The 82nd is my division | NevadaAppeal.com

The 82nd is my division

Ken Beaton
On Sept. 19, 2011, two days after the 67th anniversary of Nijmegen’s liberation, museum guide Rob Pennings introduces the next speaker inside the National Liberation Museum in Nijmegen, Netherlands. The outside of the museum is shaped like an opened parachute.
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Pieter Van Waal watched the director of the National Liberation Museum in Nijmegen, Holland, place a floral wreath made by Dutch elementary students at the front of the museum. Today, Sept. 17, 2014, is the 70th anniversary of Nijmegen’s liberation, Operation Market Garden.

As the first of several honored guests began to speak, Pieter’s eyes began to glisten. Soon tears began to stain his cheeks as his mind wandered back 70 years to Sunday, Sept. 17, 1944.

At every Sunday service since 1940, Pieter’s first prayer request had been, “Lord, please liberate us from the Nazis.” As an 8-year-old with a sister and two brothers, the Nazi occupation almost seemed a normal way of life — if you call the Gestapo normal. Pieter could hardly remember anything before May, 1940 when Holland was defeated in five days.

His family had returned home from church. Mrs. Van Waal quickly prepared lunch. There was never enough rationed food. His mother reminded the family as they ate, “It is better to have some food as opposed to no food.” After eating the four children were excused to play in the backyard.

Pieter was prompted to look up and saw hundreds, no, thousands, of white circles with men in brown uniforms and helmets descending. One of the brown uniforms with baggy pants grew larger and larger landing in their backyard. He gathered in his white silk parachute. Pieter noticed an AA patch on his left shoulder with an American flag on his right shoulder. Pieter’s first thought was, “God listened to my liberation prayers!”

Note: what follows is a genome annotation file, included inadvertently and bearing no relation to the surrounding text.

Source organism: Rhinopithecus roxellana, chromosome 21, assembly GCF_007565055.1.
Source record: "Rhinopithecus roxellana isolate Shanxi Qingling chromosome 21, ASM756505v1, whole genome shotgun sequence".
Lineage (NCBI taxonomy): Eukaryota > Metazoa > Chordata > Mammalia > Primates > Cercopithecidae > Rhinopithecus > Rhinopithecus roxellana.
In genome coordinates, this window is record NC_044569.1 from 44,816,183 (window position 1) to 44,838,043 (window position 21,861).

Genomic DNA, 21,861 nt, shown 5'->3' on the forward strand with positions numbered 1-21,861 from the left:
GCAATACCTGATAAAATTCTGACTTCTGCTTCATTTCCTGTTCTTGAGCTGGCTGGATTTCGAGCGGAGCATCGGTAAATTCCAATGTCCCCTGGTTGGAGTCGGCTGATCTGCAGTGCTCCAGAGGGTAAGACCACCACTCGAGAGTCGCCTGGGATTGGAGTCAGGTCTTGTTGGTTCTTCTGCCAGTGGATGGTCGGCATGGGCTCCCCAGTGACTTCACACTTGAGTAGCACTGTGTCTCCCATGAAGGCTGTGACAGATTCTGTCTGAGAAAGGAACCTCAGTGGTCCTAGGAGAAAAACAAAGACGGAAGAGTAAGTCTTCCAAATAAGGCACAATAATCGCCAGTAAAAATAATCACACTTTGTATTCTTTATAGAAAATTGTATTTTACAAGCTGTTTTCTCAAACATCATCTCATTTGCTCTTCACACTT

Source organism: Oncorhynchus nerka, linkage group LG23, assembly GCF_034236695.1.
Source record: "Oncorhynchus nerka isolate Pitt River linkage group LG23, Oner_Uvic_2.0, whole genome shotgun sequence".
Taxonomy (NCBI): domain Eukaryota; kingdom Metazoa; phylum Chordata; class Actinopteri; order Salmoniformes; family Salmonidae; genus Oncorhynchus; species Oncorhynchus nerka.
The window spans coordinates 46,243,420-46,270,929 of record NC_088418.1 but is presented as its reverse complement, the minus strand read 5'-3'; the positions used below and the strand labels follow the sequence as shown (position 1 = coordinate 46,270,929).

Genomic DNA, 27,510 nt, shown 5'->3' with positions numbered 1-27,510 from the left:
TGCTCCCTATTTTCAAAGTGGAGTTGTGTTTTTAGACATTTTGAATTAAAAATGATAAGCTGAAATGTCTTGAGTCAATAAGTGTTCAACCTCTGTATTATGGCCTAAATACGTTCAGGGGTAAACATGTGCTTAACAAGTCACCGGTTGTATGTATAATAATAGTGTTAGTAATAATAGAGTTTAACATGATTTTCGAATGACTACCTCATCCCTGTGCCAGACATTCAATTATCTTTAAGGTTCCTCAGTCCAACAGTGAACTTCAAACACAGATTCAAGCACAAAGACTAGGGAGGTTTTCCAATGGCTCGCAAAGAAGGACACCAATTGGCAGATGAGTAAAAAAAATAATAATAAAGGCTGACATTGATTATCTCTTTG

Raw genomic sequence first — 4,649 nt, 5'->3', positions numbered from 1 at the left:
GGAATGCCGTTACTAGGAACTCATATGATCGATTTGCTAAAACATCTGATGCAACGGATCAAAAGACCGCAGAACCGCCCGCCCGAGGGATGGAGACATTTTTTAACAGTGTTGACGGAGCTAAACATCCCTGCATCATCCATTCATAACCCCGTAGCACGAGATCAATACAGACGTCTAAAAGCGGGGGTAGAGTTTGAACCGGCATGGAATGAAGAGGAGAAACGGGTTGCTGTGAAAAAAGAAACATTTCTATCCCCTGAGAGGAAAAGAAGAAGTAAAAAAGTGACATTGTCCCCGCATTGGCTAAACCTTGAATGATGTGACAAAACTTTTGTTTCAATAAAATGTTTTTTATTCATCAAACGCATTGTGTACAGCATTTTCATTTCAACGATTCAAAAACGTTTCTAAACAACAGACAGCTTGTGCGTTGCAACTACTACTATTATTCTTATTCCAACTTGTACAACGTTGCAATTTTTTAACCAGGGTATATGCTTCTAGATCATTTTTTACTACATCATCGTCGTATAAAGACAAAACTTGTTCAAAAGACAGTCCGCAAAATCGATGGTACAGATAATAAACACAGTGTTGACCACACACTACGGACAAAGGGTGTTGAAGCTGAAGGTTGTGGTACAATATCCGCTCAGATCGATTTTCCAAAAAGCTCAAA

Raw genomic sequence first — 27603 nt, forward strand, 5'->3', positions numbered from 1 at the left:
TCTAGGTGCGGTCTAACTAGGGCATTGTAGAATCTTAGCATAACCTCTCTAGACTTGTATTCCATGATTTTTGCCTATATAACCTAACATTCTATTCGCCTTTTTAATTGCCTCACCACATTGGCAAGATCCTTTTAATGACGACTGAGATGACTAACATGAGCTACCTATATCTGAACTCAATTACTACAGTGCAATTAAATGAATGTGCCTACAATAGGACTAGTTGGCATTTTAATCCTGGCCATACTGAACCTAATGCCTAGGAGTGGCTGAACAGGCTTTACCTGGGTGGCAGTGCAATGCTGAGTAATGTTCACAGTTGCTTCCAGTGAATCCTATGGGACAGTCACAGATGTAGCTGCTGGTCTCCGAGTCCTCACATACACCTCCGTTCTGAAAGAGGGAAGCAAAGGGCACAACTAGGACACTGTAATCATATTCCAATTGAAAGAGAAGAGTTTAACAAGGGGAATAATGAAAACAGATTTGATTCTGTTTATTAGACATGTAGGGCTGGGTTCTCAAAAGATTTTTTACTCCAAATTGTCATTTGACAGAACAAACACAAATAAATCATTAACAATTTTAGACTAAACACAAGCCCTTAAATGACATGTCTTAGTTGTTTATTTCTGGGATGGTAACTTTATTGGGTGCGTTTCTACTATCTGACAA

The paratrooper in his late teens smiled as if he was an older brother. Several of the paratroopers ran to their yard as Mr. Van Waal rushed out the back door. Speaking English, he identified himself as a member of the Dutch resistance. He gave the “troopers” the locations of German troops in Nijmegen.

Up to that moment the children never knew their father was in the Dutch resistance. It was important to be ignorant of resistance activities. The Gestapo could not get information from someone who knew nothing.

The troopers ran double time to locate and defeat the Germans. After a couple of dozen gun shots, the residents of Nijmegen rushed to the city square to see several dead German soldiers lying in a mixture of their blood and dirt. The remaining Germans had their hands on their heads as the troopers removed the contents of each German’s pockets.

Several of the Nijmegen women were dragging two beautiful women in their early twenties by their flowing golden hair. The crowd chanted, “Collaborator, collaborator.” Hand clippers quickly changed them into two bald collaborators. The two tried unsuccessfully to escape punches, kicks and spit from the crowd as their clothes were torn.

Pieter’s wife, Greta, squeezed his right hand bringing him back to 2014. She gave him a kiss on his left cheek and whispered, “Pieter, why do you cry each year? Perhaps you should see a psychologist.”

He responded, “Greta, you were fortunate, being born in 1946. An 8-year-old boy’s prayers were answered 70 years ago. No more food rationing, and I speak Dutch today. The 82nd Airborne is my division!”

Ken Beaton of Carson City contributes periodically to the Nevada Appeal.